Reports of information systems projects going belly-up have become all too common in recent years. The biggest failures are household names: the London Stock Exchange, the London Ambulance Service and Wessex Regional Health Authority to name just three.
Yet for every big-name cock-up, there are many dozens of small projects that do not work out as their sponsors intended. According to Arthur Andersen partner Paul Williams, the chief reason for this is poor project management.
Speaking at a recent ACE conference on systems development, he said he had seen managers lose control of projects without realising they had done so.
‘Project management is, in my view, the next great profession,’ he said. ‘As a subject it is understood by relatively few people. I find they tend to get appointed to these roles with very little real understanding.’
If the managers responsible for a project are losing touch, what about finance directors? Don’t they have to sign off these projects?
According to Williams, they do. But they don’t get too involved unless it is a financial system or one which underpins the entire success of the organisation.
‘There is frequently ambiguity about who is responsible for a project,’ he said. ‘At the very least they should have a project sponsor or director who must be a very senior manager or board level director responsible and answerable for it.
‘Often that line of responsibility is quite unclear and it frequently comes down to the IT department rather than the end-user.’
Williams, a computer assurance partner and head of the English ICA’s IT faculty, was one of a three-man panel appointed by the former health secretary Virginia Bottomley three-and-a-half years ago to look into the collapse of the London Ambulance Service’s ambulance ordering system on the day it first went live.
The project report is a collection of classic ‘what-not-tos’, according to Williams.
One of the key solutions is to establish a rigorous internal audit department that can keep watch on current projects. This, however, is not a panacea, because project managers are not above submitting misleading or wildly over-optimistic progress reports.
Williams added: ‘One of the warning signs that should alert senior management to an imminent disaster is the quality of the progress reports. IT is so unlike any other major project – if you’re building a bridge, you can go and see how close the two ends are to meeting, but with software, it is very difficult to tell whether or not development is on track. It is not at all uncommon for senior management to be misled by the project manager’s progress report.
‘If I go to look at a project, I will ask for the current project plan. I have often found it is out of date, woolly or non-existent.’
Research by Coopers & Lybrand into IT project management last year found the length of reports can be inversely related to their success. The more at risk the project, the more rambling and incoherent the report can be. Often these so-called progress reports turn into little more than a justification for the project.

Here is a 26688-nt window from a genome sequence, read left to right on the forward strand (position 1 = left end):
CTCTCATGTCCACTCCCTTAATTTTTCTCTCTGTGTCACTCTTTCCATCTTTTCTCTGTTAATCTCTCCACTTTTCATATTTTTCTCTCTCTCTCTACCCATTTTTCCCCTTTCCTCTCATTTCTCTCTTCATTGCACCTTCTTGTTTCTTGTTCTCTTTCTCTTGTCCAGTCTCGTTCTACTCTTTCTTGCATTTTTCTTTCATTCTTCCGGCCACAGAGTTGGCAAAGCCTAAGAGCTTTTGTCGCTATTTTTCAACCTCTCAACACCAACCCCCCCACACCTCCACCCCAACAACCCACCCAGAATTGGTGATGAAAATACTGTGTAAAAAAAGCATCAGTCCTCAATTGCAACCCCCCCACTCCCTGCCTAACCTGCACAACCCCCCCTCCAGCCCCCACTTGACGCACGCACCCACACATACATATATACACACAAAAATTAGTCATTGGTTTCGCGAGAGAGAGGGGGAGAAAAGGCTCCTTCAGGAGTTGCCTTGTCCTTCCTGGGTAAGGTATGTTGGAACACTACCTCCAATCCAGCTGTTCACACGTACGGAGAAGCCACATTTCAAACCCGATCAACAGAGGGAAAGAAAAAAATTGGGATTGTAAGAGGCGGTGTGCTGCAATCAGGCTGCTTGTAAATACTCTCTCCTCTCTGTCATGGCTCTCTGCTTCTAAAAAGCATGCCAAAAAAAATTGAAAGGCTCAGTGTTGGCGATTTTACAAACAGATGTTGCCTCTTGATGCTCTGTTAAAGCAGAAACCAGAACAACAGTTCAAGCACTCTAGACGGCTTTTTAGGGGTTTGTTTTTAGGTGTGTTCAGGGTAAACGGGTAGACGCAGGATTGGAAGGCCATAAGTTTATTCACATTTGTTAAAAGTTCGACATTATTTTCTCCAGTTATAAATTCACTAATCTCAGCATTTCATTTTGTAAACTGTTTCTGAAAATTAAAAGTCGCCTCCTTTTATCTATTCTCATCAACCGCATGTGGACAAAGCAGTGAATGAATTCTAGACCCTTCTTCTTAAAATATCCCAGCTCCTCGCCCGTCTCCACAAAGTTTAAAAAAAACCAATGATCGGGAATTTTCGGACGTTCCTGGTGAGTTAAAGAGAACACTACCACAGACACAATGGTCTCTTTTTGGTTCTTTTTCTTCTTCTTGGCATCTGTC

ACE’s conference was a two-day event. Delegates attended in order to obtain a comprehensive overview of the total systems development process and how they could ensure development and implementation success within their own companies and organisations.
Given the success of the public sector in managing major projects, it really is a wonder that conferences of this sort are not being run every week of the year with capacity audiences. Certainly the public sector, and a great many private sector organisations, could learn a thing or two from them.
Even after Williams’ report for the Department of Health, IT cock-ups in the NHS have continued apace. The National Audit Office produced a scathing review of the NHS’s hospital integrated support system (HISS) earlier this year.
HISS was a service-wide initiative to improve financial and clinical information management.
Intended to generate efficiency savings, the project overshot its original funding target of £58m by a not inconsiderable u50m. The NAO found £32m of this went to just three hospitals for a pilot initiative in 1988.
In projects such as these it is the over-ambitious and all encompassing nature of the schemes that proves to be their downfall. It is not uncommon for organisations to elect to go for a ‘big bang’ approach to new systems development, packing as much functionality as possible into their new software. Williams said this approach was laden with risk.
‘It’s all about risk management. You have got to break a project into manageable chunks. I have seen projects with two-year delivery cycles. It’s too long. ‘Businesses change drastically in that sort of time. A two-year delivery cycle is courting disaster.’
In any project, deliverables must be no more than six months apart. The best thing is to write delivery times into the contract, and expect parts of the system to be delivered at regular intervals. That way the organisation starts to reap the benefits of its investment quickly, and any potential problems soon show up.
IT disasters are nothing new. And Coopers’ research last year found that 60% of large organisations admitted to a major control failure with their computer systems in the previous two-year period.
More alarmingly, 85% had projects that were running late, over-budget or which had delivered no measurable business benefit.
Any IT directors worried about their career prospects after overseeing a disastrous implementation shouldn’t lose heart. There is no shortage of accountants and finance professionals trying to get to grips with systems development and, if all other career options fail, these same IT directors could find a useful place on the conference circuit, telling everyone else how they failed to stop a disaster in time. Then, at least, they might manage to salvage some good out of their own nightmare.